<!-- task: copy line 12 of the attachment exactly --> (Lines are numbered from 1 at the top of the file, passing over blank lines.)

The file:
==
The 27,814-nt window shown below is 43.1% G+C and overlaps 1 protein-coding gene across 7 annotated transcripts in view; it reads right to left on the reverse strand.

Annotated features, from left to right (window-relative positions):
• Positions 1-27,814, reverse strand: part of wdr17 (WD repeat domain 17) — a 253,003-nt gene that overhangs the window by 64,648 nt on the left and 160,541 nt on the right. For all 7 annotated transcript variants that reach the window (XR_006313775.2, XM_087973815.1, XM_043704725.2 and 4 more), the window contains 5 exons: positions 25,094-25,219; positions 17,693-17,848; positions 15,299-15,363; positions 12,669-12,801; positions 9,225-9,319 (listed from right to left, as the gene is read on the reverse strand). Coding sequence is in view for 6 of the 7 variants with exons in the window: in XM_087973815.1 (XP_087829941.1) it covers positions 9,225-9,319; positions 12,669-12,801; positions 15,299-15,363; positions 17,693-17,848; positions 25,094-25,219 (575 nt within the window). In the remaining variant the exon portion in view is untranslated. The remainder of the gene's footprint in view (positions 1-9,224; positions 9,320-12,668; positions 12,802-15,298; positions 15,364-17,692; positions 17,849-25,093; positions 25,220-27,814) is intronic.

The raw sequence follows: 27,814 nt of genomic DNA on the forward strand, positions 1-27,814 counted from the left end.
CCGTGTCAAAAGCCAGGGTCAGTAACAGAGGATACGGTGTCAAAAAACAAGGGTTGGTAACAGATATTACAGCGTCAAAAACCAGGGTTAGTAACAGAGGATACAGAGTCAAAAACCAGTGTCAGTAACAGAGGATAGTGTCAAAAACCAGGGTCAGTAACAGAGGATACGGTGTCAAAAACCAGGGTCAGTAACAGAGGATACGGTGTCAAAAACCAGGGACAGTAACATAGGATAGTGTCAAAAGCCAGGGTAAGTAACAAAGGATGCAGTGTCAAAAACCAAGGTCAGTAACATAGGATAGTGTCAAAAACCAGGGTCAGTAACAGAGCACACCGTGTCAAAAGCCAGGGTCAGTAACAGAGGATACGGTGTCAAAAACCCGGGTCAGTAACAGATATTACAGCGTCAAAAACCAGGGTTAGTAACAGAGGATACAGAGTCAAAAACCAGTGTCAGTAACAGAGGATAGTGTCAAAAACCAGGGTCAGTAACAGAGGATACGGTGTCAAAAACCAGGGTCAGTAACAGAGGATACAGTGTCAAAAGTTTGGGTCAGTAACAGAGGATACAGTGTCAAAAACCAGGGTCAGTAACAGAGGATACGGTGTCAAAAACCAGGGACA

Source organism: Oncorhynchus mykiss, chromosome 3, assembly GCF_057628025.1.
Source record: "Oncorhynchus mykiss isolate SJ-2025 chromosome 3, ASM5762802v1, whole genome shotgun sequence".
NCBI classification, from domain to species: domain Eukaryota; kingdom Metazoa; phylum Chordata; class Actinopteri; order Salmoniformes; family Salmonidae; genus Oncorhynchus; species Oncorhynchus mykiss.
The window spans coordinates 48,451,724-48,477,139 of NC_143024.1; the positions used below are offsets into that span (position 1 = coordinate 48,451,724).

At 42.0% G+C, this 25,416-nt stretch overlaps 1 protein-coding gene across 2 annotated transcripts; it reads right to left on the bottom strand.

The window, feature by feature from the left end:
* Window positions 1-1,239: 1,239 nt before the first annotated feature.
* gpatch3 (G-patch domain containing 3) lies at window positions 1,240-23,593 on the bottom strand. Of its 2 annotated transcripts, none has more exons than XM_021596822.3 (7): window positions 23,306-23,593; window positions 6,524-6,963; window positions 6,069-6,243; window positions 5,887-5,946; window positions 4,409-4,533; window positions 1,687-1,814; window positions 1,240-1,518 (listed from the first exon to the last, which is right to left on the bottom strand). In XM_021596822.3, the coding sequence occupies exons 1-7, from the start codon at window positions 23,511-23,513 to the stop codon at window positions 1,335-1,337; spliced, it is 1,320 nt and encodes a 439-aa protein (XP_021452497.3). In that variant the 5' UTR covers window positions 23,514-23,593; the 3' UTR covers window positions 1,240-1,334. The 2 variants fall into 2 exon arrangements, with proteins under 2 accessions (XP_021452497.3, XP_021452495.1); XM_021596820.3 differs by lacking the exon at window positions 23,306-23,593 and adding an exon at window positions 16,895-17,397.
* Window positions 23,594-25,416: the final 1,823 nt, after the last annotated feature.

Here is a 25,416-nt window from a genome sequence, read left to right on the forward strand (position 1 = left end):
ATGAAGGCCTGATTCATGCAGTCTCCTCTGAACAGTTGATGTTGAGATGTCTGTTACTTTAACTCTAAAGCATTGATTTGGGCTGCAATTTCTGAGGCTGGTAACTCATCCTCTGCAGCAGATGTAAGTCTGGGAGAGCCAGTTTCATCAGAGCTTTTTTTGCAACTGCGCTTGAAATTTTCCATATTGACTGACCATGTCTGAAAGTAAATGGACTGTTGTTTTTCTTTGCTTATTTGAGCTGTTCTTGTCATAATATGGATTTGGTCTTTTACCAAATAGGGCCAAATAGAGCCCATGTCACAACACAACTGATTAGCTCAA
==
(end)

* Window positions 1-1,239: 1,239 nt before the first annotated feature.